Al’s rallies from early deficit to upset Voyageurs

Dan Falloon

It was fitting that in a season where there hadn’t been too much separation between the teams that the championship game ended up the same way.
When the La Place Rendez-Vous Voyageurs (11-4-1 during the regular season) and Al’s Racquet Stringing (10-4-2) met up in the Borderland Soccer Association’s women’s final last Thursday at the St. Francis Sports Fields, things played out just as tightly.
Al’s was able to earn a 2-1 comeback win over the Voyageurs to claim its first league title since 2002, when Curves for Women sponsored the team.
It was the team’s first trip to the final since 2006, also as Curves.
Al’s player Catherine McGuire admitted it was tough to get up and going against the youthful and speedy Voyageurs, who primarily were made up of Muskie players and have been in pressure situations in recent months, making it all the way to the NorWOSSA final before falling to the Kenora Broncos.
McGuire said nerves were a little more apparent on the Al’s side early on the game, with Wynona Kavanagh netting a goal to put the Voyageurs up 1-0.
But that goal was a turning point, added McGuire, as it put Al’s into fight-or-flight mode, with fight winning out.
“[The nervousness] wears off and after that first goal, we all just said, ‘We’ve got to get the job done,’” recalled McGuire, who lauded keeper Taylor Meyers for making some key saves to keep the team close.
Nicole Rogozinski of Al’s also had high praise for Meyers, who kept calm even with the 1-0 deficit.
“Our goal was just not to have any more goals scored against us,” Rogozinski reasoned.
“Taylor can pretty much save anything, so when you have her in net, you don’t really need to worry if it gets past the defence.
“99 percent of the time, she gets it.”
Eventually, Rebecca Cornell and Katie McTavish came through to help Al’s grab a lead they did not relinquish.
Rogozinski said Al’s took a little bit of motivation from playing the younger team as they felt they had a little bit extra to prove.
On the other hand, though, games in the league primarily are played to keep active and social, so wins and losses aren’t paramount.
“We had lots of adrenaline,” Rogozinski added. “We didn’t want the young kids to show us up in the final game.
“Honestly, we’re just out there to have a good time.
“Everybody wants to win,” she conceded. “You have a little bit of competitiveness inside you, but when we got down 1-0, we didn’t really let it bother us.
“If we won, we were happy, but if we lost, we still would have been happy.”
Al’s featured a mix of university-aged players, including some former Muskies, as well as some players who didn’t pick up the sport until adulthood, such as McGuire, who appreciated the chance to play alongside some seasoned players.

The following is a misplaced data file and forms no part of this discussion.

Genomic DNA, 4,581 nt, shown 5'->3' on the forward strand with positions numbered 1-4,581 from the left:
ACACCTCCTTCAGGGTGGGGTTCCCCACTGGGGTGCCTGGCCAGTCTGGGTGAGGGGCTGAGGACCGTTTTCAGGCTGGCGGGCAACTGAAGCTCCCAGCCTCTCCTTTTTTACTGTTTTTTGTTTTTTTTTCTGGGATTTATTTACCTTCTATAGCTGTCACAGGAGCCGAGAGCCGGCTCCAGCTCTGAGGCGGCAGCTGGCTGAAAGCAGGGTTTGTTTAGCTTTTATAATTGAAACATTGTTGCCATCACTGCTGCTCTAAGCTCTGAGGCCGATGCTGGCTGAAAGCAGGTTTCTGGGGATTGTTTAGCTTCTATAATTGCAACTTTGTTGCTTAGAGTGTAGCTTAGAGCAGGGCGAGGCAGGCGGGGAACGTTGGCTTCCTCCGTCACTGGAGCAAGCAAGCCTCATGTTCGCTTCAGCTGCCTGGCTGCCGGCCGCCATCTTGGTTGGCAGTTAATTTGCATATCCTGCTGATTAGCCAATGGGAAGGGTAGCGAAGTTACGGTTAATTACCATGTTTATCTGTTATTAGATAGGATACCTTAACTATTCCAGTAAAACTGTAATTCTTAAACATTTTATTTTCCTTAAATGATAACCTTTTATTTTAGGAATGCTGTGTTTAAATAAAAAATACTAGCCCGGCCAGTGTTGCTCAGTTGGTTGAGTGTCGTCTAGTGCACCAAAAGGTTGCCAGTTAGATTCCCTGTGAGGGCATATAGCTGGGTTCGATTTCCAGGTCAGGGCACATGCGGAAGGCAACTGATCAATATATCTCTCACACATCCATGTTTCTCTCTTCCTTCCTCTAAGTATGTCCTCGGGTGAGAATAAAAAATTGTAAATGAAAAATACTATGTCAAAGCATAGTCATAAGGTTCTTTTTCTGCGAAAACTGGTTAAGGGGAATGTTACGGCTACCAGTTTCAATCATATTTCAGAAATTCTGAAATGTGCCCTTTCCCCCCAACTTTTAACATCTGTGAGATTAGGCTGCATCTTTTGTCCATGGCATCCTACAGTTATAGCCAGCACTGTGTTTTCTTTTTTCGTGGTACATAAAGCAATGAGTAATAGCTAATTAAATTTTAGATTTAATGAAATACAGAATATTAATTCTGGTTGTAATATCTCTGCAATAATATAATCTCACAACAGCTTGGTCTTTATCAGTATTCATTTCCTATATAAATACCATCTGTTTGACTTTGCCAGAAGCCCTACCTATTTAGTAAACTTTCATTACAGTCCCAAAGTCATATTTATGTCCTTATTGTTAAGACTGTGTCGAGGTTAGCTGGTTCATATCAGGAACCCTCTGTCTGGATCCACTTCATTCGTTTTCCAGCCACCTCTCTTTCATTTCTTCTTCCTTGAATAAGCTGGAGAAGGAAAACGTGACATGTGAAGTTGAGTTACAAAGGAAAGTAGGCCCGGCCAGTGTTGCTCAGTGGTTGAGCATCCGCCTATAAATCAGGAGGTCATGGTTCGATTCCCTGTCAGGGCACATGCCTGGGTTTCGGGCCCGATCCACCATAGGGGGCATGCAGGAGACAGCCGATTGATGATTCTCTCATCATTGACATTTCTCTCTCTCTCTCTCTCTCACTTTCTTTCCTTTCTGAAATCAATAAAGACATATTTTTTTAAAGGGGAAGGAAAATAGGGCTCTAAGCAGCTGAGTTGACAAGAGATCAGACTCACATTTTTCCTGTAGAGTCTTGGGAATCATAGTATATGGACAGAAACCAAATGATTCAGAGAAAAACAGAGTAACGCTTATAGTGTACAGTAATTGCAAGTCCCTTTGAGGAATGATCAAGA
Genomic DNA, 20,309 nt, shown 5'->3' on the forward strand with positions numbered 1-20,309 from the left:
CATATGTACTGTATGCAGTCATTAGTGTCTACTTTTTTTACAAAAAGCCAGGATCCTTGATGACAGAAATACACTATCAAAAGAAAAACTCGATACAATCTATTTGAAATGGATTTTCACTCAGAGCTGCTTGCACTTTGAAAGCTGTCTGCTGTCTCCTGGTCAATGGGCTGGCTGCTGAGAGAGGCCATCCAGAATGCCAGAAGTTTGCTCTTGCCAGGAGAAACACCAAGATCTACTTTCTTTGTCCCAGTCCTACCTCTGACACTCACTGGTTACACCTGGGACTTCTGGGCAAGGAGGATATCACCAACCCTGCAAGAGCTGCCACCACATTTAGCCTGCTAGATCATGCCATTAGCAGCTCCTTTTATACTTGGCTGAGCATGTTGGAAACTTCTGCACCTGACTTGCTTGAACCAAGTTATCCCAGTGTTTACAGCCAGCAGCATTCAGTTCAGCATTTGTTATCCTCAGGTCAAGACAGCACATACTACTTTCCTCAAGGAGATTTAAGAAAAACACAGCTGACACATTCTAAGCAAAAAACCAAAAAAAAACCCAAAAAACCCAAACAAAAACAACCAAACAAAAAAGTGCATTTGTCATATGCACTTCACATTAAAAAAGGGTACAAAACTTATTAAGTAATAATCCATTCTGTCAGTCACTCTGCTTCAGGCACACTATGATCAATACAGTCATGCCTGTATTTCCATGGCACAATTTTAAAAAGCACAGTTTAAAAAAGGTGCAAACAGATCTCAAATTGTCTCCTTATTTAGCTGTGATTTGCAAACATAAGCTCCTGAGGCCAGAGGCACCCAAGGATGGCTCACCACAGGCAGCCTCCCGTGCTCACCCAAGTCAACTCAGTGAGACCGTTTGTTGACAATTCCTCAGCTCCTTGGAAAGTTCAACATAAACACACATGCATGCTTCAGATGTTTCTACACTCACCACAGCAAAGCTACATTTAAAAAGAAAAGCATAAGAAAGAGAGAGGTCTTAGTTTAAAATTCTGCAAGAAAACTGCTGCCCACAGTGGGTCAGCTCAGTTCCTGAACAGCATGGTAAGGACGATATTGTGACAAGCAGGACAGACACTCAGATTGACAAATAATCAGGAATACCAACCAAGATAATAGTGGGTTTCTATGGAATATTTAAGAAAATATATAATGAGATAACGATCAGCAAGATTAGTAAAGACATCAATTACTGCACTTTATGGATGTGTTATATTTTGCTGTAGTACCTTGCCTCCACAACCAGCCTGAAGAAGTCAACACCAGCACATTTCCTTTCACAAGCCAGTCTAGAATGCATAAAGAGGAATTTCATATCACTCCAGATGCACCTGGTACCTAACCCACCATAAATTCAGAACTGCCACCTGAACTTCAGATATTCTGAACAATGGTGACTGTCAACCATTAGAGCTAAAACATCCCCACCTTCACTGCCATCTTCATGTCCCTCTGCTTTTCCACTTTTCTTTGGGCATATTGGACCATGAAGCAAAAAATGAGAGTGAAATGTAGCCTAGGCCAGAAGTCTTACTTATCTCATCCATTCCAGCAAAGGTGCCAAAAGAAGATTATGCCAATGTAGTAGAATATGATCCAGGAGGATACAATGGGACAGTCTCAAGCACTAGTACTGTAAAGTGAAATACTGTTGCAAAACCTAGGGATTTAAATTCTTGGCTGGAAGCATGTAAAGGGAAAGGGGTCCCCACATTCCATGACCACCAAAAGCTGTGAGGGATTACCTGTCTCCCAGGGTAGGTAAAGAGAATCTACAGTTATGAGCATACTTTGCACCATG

“They work together well and they can explain to us what they would like us other players, who haven’t had as much soccer experience, where they want us in certain situations.
“We, fortunately, listen to them, and it works out very well,” she lauded.
Voyageurs’ coach Dennis Roach praised Al’s for its top-to-bottom lineup, which joined some young but experienced players with some relative newcomers to the game.
He added that, ultimately, the team with a bit more history was able to come away with the championship.
“They played smart and I just think that they just collectively got all their experience together,” he remarked.
“All of that experience came together at the right time.
“They had been coming on strongly, developing their team from the beginning and getting stronger all the way through,” Roach added.
“Going in, we knew we were going into a battle.”
Roach said both teams were substituting players often in an attempt to avoid any heat- or fatigue-related injuries, but also maintained a steady rotation of fresh legs on the field to keep the level of play at a fever pitch.
“The game was fast all the way through,” he recalled. “Al’s subbed quite quickly, also, and it allowed us to keep the pace of the game fast.
“That game could have went either way, and there was absolutely no shame in losing to Al’s,” Roach stressed.
“They’re a fantastic team.”
Roach said while his team angled to do well in the Borderland Soccer Association’s season, it had an eye towards building the Muskie team for years to come by more than doubling the length of the high school season.
“They’ve gotten two extra months of playing time, and it just really shows,” he enthused.
“Soccer teams can’t be an individual effort,” he stressed. “It takes all positions playing in unison, and they’ve really developed that this season.
“We tried players in different spots just to give them a little experience in that area, to see that position from a different perspective,” Roach added.
“Say, a forward, playing them in a midfield position so that they know what the midfielders are looking at when they’re playing forward,” he explained.